How to Improve Your Credit in 2015

Written By Jeff Hindenach
Last updated January 27, 2021

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January 8, 2015

Simple. Thrifty. Living.

If raising your credit score in 2015 is one of your New Year’s resolutions, we can help. If you are just looking for a tune-up for your credit score, there are many things you can do to get those numbers up. If you have been neglecting your bills and your credit score has suffered, you sadly have fewer options, but there are ways to raise your score. Here are four ways to raise your credit score in 2015 whether it’s in good shape or needs a lot of work:

One of the easiest ways to fix your credit score in the new year is to pay off any outstanding credit card debt that you have. One of the main factors of your credit score is your credit utilization ratio, which compares your overall credit limit to how much credit you are currently using. So if you have $10,000 in credit limits and have $5,000 in debt, your credit utilization ratio is 50%. Most financial experts say you should keep your ratio below 30%, but the lower it is, the better your credit score, so getting it to zero will definitely help. Need some help getting rid of your credit card debt? Here are some tips to help you out. If you aren’t sure you can handle your debt on your own, you can look into consolidating or settling your debt with a company like National Debt Relief.

This is one place that most people overlook. A huge percentage of people have errors on their credit report and don’t even know it. While many of those errors might not affect your score, it is worth getting the errors fixed to make sure your credit report is as clean as possible. Errors can range from reporting errors from your credit lenders to mistakes made by the credit bureaus themselves. Get your free credit reports from the government ( and make sure there are no mistakes. If there are, you can contact the individual credit bureaus (Equifax, Experian and TransUnion) or you can hire a credit repair service to contact the bureaus and get the errors fixed for you.

This may seem like an odd way to raise your credit score, but increasing your overall credit limit can help raise your credit score. As mentioned above, your credit utilization ratio plays an important part in determining your credit score, so the higher your overall credit limit, the lower your credit utilization ratio, especially if you are carrying debt.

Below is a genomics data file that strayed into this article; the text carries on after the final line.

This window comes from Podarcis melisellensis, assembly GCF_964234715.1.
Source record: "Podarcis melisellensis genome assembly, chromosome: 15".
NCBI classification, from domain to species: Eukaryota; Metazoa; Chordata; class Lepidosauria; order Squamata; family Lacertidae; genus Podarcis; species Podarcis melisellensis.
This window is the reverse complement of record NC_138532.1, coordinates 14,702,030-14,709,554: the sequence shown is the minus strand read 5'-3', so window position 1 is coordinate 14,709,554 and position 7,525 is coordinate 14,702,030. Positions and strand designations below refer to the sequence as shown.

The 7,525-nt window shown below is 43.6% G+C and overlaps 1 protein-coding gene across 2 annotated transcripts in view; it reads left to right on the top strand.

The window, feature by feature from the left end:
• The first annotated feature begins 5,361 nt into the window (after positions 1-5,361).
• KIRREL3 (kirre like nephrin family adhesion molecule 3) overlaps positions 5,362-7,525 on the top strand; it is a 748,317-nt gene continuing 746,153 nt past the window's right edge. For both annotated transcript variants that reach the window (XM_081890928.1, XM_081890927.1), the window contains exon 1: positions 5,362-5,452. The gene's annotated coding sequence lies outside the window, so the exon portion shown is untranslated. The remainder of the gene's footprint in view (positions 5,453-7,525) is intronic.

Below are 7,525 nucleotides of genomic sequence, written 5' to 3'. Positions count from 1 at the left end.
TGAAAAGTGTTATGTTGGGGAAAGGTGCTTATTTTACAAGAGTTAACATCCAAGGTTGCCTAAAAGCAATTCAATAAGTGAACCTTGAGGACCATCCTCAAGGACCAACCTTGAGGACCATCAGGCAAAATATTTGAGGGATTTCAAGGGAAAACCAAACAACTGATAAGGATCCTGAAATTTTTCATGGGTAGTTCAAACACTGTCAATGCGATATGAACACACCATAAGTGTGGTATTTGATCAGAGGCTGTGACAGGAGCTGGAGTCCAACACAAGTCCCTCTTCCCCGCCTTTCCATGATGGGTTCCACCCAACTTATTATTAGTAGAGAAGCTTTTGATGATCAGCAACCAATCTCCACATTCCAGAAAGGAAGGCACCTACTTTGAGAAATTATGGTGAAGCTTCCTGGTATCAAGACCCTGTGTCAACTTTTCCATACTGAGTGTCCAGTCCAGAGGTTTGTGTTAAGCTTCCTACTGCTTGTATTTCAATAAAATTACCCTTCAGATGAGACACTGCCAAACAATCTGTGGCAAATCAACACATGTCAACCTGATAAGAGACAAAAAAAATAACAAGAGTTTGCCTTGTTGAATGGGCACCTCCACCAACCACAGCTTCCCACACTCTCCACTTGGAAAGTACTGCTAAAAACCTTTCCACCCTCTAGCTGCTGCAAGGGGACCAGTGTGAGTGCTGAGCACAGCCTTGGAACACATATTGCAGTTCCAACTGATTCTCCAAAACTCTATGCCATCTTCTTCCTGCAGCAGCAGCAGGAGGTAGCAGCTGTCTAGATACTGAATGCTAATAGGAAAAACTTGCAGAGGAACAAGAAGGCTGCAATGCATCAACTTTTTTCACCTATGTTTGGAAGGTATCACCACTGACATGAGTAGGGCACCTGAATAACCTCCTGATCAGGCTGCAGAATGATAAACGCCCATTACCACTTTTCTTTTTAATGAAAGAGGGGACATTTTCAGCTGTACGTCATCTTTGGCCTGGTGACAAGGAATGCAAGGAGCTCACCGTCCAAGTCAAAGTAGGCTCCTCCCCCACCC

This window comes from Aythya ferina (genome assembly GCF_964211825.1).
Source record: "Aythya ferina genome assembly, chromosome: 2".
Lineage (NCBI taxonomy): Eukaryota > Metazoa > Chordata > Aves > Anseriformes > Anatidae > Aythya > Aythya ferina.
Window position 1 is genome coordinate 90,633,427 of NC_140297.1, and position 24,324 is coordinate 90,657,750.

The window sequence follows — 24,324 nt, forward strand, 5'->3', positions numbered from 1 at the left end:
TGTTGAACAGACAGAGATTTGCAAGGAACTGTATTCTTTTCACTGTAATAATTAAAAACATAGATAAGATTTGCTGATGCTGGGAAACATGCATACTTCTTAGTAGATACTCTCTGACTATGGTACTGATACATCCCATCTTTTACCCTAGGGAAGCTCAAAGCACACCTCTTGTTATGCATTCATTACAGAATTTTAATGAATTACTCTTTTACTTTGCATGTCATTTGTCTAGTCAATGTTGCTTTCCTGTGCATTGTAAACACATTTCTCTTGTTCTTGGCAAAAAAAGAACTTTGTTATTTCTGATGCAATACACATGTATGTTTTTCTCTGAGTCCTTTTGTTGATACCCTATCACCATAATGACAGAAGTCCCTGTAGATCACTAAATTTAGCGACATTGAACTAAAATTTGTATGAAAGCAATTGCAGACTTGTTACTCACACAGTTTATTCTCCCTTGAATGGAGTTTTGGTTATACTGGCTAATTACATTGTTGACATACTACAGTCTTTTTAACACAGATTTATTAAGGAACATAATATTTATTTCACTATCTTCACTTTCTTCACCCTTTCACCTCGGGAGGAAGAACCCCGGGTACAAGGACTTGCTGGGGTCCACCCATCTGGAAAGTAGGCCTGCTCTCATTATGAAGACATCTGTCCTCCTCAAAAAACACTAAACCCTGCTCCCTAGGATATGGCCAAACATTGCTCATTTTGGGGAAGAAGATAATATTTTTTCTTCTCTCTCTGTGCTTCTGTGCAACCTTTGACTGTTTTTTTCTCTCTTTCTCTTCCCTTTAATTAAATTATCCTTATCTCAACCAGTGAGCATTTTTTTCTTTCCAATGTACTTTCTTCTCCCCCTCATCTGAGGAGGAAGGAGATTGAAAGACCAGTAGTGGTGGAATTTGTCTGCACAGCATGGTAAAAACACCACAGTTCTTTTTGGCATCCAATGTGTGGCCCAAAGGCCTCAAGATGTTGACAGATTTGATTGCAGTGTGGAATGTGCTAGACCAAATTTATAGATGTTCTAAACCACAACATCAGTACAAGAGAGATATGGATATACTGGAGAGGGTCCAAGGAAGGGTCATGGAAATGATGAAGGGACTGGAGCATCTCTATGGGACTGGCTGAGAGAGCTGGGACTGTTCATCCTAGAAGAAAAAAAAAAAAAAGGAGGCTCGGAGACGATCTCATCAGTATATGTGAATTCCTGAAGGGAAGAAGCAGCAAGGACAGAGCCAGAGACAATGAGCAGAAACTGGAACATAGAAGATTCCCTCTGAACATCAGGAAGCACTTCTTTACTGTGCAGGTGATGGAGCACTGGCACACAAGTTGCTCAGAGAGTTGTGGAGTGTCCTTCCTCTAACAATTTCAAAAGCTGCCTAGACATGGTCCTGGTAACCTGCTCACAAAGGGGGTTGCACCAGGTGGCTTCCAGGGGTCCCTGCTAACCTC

If you are having trouble with your credit score and can’t get approved for a new credit card, try a secured credit card. You have to pay a deposit up front (generally $300, which becomes your credit limit), but you can use it just like a regular credit card and pay your bill on time every month to strengthen your credit history. Just make sure that the secured credit card reports to the three credit bureaus, since some of them do not.

One of the other key factors in determining your credit score is whether you have a diverse lending history or not. If you only have credit cards in your credit report, it can hurt your credit score. In the same vein, if you only have loans or a mortgage in your credit history and no credit cards, that can also hurt your score. Make sure you have at least one credit card and one loan to make sure that your credit history is balanced. This shows the credit bureaus that you know how to handle more than one kind of credit. If you want to get a loan but need to keep your interest rate low, you can try a peer-to-peer lending site.

About the Author

Jeff Hindenach

Jeff Hindenach is the co-founder of Simple. Thrifty. Living. He graduated from Bowling Green State University with a Bachelor's Degree in Journalism. He has a long history of financial journalism, with a background writing for newspapers such as the San Jose Mercury News and San Francisco Examiner, as well as writing on personal finance for The Huffington Post, New York Times, Business Insider, CNBC, Newsday and The Street. He believes in giving readers the tools they need to get out of debt.

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